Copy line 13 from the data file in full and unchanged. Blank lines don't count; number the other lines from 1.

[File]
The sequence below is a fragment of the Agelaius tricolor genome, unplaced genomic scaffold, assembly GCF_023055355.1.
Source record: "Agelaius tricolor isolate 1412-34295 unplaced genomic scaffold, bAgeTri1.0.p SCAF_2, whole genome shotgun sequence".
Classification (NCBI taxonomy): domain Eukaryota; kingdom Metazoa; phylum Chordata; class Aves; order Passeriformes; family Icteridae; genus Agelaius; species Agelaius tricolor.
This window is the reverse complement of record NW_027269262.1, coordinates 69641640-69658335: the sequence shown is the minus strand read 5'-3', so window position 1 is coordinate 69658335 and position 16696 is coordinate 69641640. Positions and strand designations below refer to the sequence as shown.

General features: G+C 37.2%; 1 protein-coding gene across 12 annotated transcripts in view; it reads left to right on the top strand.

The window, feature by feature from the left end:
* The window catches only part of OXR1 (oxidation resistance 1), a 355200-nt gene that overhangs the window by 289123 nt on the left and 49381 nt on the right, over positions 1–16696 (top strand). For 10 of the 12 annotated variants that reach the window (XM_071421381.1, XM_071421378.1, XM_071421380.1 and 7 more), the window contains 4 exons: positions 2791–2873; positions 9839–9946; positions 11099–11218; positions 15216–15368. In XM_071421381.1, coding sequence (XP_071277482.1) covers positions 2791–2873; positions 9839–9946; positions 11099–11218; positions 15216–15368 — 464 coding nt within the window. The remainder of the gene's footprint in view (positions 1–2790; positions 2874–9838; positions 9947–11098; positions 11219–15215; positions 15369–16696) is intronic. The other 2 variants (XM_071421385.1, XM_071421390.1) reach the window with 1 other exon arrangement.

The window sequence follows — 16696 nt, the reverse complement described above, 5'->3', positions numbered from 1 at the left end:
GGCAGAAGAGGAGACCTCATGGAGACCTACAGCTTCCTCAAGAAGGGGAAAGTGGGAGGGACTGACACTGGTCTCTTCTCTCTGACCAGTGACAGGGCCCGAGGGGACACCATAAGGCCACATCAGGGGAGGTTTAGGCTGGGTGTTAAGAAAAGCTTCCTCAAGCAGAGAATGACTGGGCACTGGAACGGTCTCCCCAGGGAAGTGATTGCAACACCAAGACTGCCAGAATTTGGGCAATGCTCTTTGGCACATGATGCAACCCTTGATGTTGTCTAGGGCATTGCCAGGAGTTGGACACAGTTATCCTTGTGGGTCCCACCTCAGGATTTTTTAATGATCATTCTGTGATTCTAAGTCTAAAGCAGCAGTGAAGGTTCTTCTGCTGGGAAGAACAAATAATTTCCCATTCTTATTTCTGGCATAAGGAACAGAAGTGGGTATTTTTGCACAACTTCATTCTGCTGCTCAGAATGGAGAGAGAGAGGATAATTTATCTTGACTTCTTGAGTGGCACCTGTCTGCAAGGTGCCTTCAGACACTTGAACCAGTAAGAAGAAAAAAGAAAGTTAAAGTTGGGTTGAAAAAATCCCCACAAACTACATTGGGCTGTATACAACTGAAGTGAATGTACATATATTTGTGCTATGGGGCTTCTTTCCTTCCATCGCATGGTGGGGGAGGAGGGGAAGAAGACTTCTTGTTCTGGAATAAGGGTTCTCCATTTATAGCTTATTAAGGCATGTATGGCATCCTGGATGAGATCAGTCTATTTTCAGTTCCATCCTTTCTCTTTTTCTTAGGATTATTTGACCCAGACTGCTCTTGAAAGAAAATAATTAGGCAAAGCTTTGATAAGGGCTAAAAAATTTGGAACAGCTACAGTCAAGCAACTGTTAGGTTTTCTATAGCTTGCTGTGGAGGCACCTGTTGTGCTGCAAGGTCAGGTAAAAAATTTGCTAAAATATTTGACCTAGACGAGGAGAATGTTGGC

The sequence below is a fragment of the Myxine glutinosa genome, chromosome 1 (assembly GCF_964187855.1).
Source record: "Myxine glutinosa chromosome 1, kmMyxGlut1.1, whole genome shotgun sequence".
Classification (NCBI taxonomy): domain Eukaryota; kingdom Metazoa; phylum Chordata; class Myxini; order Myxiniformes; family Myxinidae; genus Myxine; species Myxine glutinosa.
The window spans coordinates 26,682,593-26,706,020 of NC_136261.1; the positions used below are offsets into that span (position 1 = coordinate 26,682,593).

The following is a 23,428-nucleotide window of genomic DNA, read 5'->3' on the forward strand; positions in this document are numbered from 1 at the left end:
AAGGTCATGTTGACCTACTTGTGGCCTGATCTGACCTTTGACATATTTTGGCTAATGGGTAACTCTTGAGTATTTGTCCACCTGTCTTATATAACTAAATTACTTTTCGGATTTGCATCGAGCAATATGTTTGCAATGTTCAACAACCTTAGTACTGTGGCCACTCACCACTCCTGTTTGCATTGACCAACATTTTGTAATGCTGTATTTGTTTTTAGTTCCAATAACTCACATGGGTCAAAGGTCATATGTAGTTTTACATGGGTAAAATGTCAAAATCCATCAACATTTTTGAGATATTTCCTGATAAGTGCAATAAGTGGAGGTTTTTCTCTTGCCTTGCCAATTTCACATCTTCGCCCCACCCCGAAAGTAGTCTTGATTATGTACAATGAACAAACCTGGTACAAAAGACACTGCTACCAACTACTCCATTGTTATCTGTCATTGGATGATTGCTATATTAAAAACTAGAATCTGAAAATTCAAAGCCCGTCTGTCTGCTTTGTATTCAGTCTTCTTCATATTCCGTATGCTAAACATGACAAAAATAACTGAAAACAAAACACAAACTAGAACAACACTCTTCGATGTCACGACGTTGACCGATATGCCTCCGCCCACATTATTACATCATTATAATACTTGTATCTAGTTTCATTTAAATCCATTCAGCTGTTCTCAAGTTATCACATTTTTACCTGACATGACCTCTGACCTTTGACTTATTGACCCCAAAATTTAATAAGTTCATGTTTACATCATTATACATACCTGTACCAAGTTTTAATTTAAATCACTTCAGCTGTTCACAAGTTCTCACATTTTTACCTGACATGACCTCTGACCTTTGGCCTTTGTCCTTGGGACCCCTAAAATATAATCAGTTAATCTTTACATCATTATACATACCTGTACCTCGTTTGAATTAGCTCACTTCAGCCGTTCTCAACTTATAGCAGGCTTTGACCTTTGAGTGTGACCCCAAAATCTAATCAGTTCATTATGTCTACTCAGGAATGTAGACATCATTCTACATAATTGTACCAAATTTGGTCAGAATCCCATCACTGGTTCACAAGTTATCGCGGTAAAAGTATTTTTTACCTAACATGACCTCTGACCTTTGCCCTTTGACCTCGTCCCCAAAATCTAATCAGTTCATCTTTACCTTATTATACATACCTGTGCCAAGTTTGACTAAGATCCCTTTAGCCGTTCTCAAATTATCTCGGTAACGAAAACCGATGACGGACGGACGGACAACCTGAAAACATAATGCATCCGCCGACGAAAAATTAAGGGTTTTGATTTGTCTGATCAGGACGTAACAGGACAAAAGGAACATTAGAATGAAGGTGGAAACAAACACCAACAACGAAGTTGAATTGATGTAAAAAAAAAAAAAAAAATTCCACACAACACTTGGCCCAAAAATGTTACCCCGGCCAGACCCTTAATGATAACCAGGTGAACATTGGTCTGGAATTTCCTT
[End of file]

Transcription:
The window spans coordinates 26,682,593-26,706,020 of NC_136261.1; the positions used below are offsets into that span (position 1 = coordinate 26,682,593).